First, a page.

News

YOUTH HAVEN URGES COMMUNITY TO REPORT SUSPECTED CHILD ABUSE

Naples, FL (January 19, 2021)

The recent story of a Central Florida waitress saving a young boy from his allegedly abusive parents has brought to light the importance of reporting suspected child abuse. According to multiple news sources, both national1 and local2, the waitress reported the boy to authorities after she noticed he was bruised and wasn’t being allowed to eat. By communicating to the boy through a sign, she was able to determined he needed help.

Sadly, Youth Haven is well aware of the high rate of child abuse that occurs at the hands of parents. The children & teens that come to Youth Haven have been abused, abandoned, neglected or are homeless. Founded in 1972, Youth Haven was established to fulfill an immediate need for emergency shelter for children who had been removed suddenly from a traumatic home situation. Our 25-acre therapeutic campus houses over 70 youth with a waking staff system that allows for around-the-clock specialized care.

According to the Centers for Disease Control and Prevention (CDC), “heightened stress, school closures, loss of income, and social isolation resulting from the coronavirus disease 2019 (COVID-19) pandemic have increased the risk for child abuse and neglect. Child abuse is preventable; implementation of strategies including strengthening household economic supports and creating family-friendly work policies can reduce stress during difficult times and increase children’s opportunities to thrive in safe, stable, and nurturing relationships and environments. Despite known risk for child abuse and neglect during pandemics and preliminary reports of increased severity of child abuse and neglect in some facilities, official reports to child protection agencies have declined across the United States by 20%–70%, attributed to decreased in-person contact between children and mandated reporters (e.g., teachers, social workers, and physicians).”2

Youth Haven urges the community to help protect our vulnerable children and teens by adopting the mindset of “See something, say something”. “Now more than ever, due to the COVID-19 pandemic, we are urging the general public to recognize and report suspected child abuse. If you see something suspicious, please say something,” said Linda Goldfield, Youth Haven’s Executive Director.  “Children and teens in abusive situations do not have a voice and they depend on us – their community members –  to speak up for them. Please join us in our efforts by reporting abuse immediately.”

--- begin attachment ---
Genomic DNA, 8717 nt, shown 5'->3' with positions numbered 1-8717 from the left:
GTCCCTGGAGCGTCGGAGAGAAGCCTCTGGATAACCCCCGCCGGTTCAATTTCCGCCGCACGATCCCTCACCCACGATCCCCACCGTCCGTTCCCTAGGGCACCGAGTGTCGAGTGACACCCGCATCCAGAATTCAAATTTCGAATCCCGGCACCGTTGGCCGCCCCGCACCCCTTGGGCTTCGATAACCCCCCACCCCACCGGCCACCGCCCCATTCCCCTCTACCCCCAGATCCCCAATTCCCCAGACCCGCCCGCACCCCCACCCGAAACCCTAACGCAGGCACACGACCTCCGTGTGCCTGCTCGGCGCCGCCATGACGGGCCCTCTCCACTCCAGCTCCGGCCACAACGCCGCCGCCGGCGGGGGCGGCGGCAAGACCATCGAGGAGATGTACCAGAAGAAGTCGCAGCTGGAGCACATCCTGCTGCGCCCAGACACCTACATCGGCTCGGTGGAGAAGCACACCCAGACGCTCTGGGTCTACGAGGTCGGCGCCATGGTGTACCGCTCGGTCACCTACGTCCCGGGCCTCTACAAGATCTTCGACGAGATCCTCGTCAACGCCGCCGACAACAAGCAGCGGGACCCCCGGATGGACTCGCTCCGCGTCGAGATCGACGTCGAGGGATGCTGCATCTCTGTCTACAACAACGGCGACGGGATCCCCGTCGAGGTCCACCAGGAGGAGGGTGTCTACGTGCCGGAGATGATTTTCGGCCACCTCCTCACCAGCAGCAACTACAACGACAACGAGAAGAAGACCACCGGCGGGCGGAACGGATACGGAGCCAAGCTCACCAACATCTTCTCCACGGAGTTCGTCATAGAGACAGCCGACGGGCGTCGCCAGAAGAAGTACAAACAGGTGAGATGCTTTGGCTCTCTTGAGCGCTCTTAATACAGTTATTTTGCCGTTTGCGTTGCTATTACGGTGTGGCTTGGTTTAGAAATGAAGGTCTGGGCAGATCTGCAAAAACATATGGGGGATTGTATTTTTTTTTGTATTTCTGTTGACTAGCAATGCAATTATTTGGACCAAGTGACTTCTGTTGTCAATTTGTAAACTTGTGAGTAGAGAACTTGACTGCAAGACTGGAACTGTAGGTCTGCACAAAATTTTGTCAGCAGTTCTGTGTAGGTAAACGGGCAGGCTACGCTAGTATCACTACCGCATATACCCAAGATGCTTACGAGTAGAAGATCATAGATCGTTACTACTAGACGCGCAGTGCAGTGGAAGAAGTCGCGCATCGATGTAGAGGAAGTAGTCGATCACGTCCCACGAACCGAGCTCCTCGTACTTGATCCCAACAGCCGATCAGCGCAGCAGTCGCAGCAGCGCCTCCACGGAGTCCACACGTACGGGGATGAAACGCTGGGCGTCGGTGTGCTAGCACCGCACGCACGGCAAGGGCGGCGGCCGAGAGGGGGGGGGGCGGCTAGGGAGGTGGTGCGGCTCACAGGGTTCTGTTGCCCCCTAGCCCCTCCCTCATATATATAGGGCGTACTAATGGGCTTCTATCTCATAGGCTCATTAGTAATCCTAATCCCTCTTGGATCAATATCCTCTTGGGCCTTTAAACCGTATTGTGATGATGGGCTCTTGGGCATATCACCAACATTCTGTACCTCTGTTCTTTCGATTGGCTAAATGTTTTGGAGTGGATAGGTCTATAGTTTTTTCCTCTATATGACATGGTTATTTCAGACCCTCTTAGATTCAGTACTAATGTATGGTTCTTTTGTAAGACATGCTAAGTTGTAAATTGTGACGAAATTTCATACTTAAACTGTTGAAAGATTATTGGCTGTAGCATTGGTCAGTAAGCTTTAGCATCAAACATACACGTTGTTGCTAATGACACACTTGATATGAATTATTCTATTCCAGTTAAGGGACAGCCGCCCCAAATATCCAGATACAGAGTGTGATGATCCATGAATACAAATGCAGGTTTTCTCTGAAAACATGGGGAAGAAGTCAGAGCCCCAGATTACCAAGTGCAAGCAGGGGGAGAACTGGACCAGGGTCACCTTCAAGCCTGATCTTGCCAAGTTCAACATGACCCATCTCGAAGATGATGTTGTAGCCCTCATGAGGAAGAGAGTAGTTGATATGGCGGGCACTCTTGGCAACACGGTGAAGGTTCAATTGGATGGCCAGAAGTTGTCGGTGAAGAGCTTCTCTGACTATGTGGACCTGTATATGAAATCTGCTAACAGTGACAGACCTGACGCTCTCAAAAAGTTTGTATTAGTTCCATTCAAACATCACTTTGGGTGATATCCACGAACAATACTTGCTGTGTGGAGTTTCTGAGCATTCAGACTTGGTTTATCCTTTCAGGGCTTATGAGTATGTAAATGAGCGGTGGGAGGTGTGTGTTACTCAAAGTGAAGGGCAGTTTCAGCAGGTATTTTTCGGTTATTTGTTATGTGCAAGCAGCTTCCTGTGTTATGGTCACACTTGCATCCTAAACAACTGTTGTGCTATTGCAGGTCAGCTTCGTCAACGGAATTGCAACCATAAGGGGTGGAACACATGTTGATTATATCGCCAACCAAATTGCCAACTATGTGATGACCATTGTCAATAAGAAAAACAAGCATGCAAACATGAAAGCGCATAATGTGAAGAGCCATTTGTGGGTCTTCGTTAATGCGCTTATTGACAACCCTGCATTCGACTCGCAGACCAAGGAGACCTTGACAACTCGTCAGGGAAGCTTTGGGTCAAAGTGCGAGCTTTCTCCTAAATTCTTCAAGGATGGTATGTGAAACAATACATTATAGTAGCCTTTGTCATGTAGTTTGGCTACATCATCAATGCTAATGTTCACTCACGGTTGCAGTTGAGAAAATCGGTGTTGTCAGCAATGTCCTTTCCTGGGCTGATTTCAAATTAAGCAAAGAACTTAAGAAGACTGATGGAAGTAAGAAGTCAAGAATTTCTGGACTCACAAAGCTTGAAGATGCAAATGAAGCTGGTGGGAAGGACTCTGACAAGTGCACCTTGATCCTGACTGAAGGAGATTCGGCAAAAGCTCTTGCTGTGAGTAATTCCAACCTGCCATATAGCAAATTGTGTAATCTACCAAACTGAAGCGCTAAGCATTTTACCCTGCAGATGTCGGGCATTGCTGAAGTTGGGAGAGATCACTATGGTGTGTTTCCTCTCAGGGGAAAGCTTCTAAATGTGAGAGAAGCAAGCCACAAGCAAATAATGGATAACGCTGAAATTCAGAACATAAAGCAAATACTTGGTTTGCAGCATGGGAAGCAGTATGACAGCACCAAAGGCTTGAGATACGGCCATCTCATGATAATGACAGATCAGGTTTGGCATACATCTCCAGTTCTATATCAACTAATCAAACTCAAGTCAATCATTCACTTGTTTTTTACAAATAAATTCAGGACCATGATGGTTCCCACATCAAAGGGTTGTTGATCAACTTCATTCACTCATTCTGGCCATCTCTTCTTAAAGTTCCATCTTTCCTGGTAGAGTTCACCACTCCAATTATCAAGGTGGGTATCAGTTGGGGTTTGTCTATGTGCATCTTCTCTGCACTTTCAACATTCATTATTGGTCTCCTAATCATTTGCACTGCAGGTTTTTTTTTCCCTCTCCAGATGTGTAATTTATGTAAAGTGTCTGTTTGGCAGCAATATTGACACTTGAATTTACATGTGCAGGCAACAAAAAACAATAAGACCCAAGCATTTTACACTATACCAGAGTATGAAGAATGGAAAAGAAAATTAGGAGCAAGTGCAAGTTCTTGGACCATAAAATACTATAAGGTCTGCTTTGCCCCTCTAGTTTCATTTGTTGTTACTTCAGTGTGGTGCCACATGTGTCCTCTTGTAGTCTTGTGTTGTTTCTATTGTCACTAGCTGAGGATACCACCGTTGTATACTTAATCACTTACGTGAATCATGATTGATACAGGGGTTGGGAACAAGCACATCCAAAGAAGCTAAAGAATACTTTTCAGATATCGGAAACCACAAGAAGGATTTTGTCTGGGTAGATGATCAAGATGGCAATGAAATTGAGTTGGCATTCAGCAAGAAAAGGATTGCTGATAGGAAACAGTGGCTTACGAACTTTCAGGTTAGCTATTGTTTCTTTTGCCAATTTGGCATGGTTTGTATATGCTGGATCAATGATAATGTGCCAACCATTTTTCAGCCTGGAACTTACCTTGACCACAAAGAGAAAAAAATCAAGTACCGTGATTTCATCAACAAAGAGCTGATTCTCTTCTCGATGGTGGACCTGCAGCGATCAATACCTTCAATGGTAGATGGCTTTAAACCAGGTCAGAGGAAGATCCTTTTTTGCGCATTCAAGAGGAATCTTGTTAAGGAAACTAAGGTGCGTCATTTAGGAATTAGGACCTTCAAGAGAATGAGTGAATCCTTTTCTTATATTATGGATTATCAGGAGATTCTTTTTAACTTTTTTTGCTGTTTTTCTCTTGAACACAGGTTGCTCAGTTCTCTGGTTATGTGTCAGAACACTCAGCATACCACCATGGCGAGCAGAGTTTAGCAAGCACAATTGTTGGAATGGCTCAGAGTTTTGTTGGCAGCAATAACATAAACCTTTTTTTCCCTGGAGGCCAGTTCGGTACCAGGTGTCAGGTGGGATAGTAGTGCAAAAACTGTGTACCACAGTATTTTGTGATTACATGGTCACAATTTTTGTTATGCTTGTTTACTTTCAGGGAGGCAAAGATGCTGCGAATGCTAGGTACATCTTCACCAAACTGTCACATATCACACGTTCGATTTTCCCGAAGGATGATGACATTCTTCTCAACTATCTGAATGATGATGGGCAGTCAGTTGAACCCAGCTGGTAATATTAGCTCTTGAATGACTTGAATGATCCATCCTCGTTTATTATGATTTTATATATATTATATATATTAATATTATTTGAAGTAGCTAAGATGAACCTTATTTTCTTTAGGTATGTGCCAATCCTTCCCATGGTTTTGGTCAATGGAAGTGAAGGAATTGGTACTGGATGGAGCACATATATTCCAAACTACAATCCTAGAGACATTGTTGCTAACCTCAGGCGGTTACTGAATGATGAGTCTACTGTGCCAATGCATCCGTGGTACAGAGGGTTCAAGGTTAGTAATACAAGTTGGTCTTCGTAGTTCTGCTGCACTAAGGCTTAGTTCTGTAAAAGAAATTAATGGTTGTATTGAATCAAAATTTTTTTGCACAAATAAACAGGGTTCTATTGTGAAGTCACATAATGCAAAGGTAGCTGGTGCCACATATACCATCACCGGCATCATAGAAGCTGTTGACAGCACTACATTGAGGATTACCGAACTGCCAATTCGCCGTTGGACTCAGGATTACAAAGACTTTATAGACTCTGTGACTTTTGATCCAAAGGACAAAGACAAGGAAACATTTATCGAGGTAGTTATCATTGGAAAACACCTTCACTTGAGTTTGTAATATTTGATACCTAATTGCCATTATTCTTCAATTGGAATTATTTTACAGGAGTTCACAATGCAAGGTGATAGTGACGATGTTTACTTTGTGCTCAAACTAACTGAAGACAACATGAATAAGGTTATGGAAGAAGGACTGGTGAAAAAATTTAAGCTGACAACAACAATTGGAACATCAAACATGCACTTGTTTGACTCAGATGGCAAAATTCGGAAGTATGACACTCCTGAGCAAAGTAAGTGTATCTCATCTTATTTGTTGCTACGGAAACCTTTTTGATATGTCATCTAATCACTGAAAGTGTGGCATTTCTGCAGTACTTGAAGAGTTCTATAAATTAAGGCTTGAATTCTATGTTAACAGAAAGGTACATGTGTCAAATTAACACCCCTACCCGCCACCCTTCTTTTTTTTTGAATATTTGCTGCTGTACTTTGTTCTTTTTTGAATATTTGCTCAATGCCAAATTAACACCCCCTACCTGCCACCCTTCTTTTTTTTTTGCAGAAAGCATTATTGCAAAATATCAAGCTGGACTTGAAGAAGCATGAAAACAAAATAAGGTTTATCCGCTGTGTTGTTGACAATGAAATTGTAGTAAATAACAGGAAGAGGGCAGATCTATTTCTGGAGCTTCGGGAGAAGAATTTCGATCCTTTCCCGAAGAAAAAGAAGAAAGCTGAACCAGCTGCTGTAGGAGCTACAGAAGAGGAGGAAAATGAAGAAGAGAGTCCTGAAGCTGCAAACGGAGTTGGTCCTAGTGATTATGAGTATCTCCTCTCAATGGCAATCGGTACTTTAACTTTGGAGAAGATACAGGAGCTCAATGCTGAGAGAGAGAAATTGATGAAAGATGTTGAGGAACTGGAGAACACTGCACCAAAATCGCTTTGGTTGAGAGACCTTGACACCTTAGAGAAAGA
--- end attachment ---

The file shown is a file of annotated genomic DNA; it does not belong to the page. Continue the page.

According to the Florida Department of Children and Families (FDCF), below are some signs that a child may be a victim of abuse.3

  • Unusual fearfulness
  • Lack of hygiene or inappropriate dress
  • Delayed emotional, intellectual or language development
  • Frequent disorders
  • Rocking, self-inflicted pain
  • Sleep disorders
  • Lack of eye contact, poor socialization
  • Acting out in school
  • Unexplained scars of bruises
  • Malnutrition
  • Many school absences


How to make a report

Under Florida law, anyone who suspects a child may be abused or neglected has a responsibility to report it. For additional information on child abuse and who to contact if you suspect a child is being abused, please call 1-800-962-2873 or visit https://reportabuse.dcf.state.fl.us/

 

Youth Haven Contact
If you have any questions, please contact Linda Goldfield, Youth Haven’s Executive Director, at 239-687-5155 or Linda.Goldfield@youthhavenswfl.org.

Sources

  1. https://www.cnn.com/2021/01/15/us/orlando-waitress-boy-abuse-note-trnd/index.html?utm_content=2021-01-15T21%3A33%3A07&utm_medium=social&utm_source=fbCNN&utm_term=link&fbclid=IwAR2f8r4XSh7wnD3pro9woJS25yyaldjlYlLiWJhsRy9B40ZJPBc_qVYnOfc
  2. https://nbc-2.com/news/state/2021/01/14/quick-thinking-florida-waitress-saves-boy-from-abusive-parents/
  3. https://www.cdc.gov/mmwr/volumes/69/wr/mm6949a1.htm#:~:text=Heightened%20stress%2C%20school%20closures%2C%20loss,abuse%20and%20neglect%20(1).
  4. https://www.myflfamilies.com/service-programs/abuse-hotline/posters/Posters_English2-wdcf-logo-only.pdf

About Youth Haven, Inc.
Youth Haven, Inc., a 501(c)(3) non-profit agency, is Collier County’s only emergency and residential emergency shelter for boys and girls ages 6 – 18 who have been removed from their homes due to abuse, neglect, or abandonment. In continuous operation since 1972, Youth Haven’s 25-acre therapeutic campus houses over 70 youth with a waking staff system that allows for around-the-clock specialized care. Also situated on its campus is Rob’s Group Home, Youth Haven’s transitional living cottage, which provides comprehensive 24-hour care, with a longer average length of stay, for homeless unaccompanied teenagers ages 16 -19. Youth Haven is a COA nationally accredited organization, a member agency of the United Way of Collier County, a Naples Children & Education Foundation grant recipient, and holds a 4-star rating from Charity Navigator. Its mission is focused on protecting and empowering children and teens in Southwest Florida through comprehensive care and community collaboration. For more information, please visit youthhavenswfl.org or call 239-774-2904. Follow Youth Haven on social media: Facebook, Twitter, Instagram and LinkedIn.